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Sagan dons yellow jersey as Froome increases chances of Tour victory

By Ian Parker

Published 04/07/2016

Out in front: Slovakia's Peter Sagan crosses the finish line at the end of the 183 km second stage of the Tour de France yesterday
Out in front: Slovakia's Peter Sagan crosses the finish line at the end of the 183 km second stage of the Tour de France yesterday

As Mark Cavendish handed yellow off to Peter Sagan, Chris Froome boosted his own chances of ending the Tour de France in the maillot jaune for a third time as key rivals lost time on stage two.

Cavendish never expected to retain the yellow jersey he won on Saturday for more than a day, and so it proved as world champion Sagan won an uphill sprint in Cherbourg ahead of Etixx-QuickStep's Julian Alaphilippe.

But while Sagan celebrated the first yellow jersey of his career, Tinkoff team-mate Alberto Contador was left to count the cost of a second crash in as many days after rolling over the line some 48 seconds after Froome, battered and bruised.

The news was even worse for Froome's former team-mate and now rival Richie Porte. The BMC rider suffered a puncture five kilometres from the line and lost one minute 45 seconds to the other overall contenders.

"It's unfortunate for Alberto and Richie, but it goes with the territory in these kind of stages," said Froome.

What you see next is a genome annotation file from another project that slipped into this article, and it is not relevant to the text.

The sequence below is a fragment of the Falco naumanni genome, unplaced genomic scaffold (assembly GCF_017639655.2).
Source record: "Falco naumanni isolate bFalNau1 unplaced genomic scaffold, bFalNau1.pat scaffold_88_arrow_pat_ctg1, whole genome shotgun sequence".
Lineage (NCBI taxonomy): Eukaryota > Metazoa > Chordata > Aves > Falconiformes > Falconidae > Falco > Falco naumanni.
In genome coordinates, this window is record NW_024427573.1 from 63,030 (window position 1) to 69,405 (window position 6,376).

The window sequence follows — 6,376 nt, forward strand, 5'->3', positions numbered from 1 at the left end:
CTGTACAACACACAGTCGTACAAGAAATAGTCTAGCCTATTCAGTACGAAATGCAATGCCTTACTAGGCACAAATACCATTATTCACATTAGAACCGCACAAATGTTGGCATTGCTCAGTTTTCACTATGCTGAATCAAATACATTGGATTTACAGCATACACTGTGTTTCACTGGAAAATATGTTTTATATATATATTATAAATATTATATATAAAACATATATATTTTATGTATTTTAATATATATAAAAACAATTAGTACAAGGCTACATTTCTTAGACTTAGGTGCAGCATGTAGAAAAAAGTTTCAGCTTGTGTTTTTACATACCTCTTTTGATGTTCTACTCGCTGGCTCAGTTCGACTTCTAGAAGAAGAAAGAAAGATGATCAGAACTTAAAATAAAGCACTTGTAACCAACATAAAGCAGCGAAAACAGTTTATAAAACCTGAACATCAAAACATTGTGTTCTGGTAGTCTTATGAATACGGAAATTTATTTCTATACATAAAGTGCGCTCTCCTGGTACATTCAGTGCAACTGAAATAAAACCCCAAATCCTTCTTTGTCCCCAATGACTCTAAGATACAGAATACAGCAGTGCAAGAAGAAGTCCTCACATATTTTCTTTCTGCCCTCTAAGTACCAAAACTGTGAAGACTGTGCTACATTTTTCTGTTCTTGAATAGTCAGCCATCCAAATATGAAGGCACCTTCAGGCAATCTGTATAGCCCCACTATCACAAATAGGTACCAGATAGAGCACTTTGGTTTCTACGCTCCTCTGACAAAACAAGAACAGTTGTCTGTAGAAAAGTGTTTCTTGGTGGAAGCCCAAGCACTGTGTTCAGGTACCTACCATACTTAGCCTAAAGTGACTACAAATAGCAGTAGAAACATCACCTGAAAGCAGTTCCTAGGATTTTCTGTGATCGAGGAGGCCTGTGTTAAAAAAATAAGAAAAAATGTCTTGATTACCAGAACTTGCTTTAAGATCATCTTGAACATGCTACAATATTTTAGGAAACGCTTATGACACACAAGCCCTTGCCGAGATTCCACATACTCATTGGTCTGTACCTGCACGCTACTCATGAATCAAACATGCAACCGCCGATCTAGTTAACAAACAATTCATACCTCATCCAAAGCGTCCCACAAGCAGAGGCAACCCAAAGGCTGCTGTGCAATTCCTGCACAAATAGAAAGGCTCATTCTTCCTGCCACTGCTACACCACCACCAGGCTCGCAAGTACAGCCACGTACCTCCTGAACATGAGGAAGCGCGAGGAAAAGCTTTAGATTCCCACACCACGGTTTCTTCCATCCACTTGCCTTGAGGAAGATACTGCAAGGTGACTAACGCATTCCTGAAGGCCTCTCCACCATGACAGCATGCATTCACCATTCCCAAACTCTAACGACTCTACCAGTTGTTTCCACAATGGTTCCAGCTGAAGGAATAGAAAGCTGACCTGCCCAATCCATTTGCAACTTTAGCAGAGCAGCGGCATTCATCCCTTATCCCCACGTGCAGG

"Those are pretty significant gaps, but it's too early to rule anyone out of contention.

"My main objective was to stay out of trouble and stretch my legs - I think we can tick that box, and thankfully there were no major issues."

The puncture was a huge blow to Porte, who came here as joint-leader of BMC alongside American Tejay van Garderen. With so much time lost, the Australian may now find himself reduced to a supporting role.

"It was a disaster, but what can you do?" he said. "I was sitting second wheel in perfect position. I don't know what the hell I hit, but the next thing I know I had a flat.

"The Tour is far from over, but it's quite a hard one to take. At the end of the day I guess we'll just pretend like it never happened and wait for the mountains to come."

Contador said: "I must stay calm, not lose morale, I'm still standing, but I have been really touched. The Tour has really started on the wrong footing. I'm not happy at all."

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